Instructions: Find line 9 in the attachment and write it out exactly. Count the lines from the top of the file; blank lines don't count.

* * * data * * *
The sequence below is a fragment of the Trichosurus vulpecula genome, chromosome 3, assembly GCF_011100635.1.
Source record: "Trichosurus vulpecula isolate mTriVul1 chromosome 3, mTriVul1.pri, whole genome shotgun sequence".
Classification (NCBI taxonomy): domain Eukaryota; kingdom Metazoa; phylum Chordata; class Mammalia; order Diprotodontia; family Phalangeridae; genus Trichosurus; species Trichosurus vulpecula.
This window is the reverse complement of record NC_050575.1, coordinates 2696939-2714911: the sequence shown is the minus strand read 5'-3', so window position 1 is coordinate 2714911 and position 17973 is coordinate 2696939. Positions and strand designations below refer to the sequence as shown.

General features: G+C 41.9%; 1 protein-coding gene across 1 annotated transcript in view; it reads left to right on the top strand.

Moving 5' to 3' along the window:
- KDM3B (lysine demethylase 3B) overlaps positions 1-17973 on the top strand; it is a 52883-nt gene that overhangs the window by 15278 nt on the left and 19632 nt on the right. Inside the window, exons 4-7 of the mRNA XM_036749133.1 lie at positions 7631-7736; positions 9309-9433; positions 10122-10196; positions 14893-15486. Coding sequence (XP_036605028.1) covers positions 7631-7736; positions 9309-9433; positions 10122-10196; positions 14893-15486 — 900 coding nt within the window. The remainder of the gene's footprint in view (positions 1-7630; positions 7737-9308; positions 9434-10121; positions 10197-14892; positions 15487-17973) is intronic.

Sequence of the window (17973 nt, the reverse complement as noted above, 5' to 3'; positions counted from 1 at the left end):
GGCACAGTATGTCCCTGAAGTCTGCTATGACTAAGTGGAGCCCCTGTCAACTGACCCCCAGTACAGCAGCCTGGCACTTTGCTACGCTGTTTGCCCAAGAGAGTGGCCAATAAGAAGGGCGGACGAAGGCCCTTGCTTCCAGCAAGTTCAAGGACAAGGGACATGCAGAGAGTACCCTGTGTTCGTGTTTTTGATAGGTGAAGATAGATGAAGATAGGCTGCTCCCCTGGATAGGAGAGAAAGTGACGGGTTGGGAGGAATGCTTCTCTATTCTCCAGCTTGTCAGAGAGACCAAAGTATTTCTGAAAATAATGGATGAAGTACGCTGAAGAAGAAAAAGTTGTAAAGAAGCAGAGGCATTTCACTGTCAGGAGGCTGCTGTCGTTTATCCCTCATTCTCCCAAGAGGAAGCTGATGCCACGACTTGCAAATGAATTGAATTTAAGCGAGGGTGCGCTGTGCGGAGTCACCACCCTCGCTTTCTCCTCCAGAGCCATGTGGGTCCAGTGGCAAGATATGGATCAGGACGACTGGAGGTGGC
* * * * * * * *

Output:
GGCACAGTATGTCCCTGAAGTCTGCTATGACTAAGTGGAGCCCCTGTCAACTGACCCCCAGTACAGCAGCCTGGCACTTTGCTACGCTGTTTGCCCAAGAGAGTGGCCAATAAGAAGGGCGGACGAAGGCCCTTGCTTCCAGCAAGTTCAAGGACAAGGGACATGCAGAGAGTACCCTGTGTTCGTGTTTTTGATAGGTGAAGATAGATGAAGATAGGCTGCTCCCCTGGATAGGAGAGAAAGTGACGGGTTGGGAGGAATGCTTCTCTATTCTCCAGCTTGTCAGAGAGACCAAAGTATTTCTGAAAATAATGGATGAAGTACGCTGAAGAAGAAAAAGTTGTAAAGAAGCAGAGGCATTTCACTGTCAGGAGGCTGCTGTCGTTTATCCCTCATTCTCCCAAGAGGAAGCTGATGCCACGACTTGCAAATGAATTGAATTTAAGCGAGGGTGCGCTGTGCGGAGTCACCACCCTCGCTTTCTCCTCCAGAGCCATGTGGGTCCAGTGGCAAGATATGGATCAGGACGACTGGAGGTGGC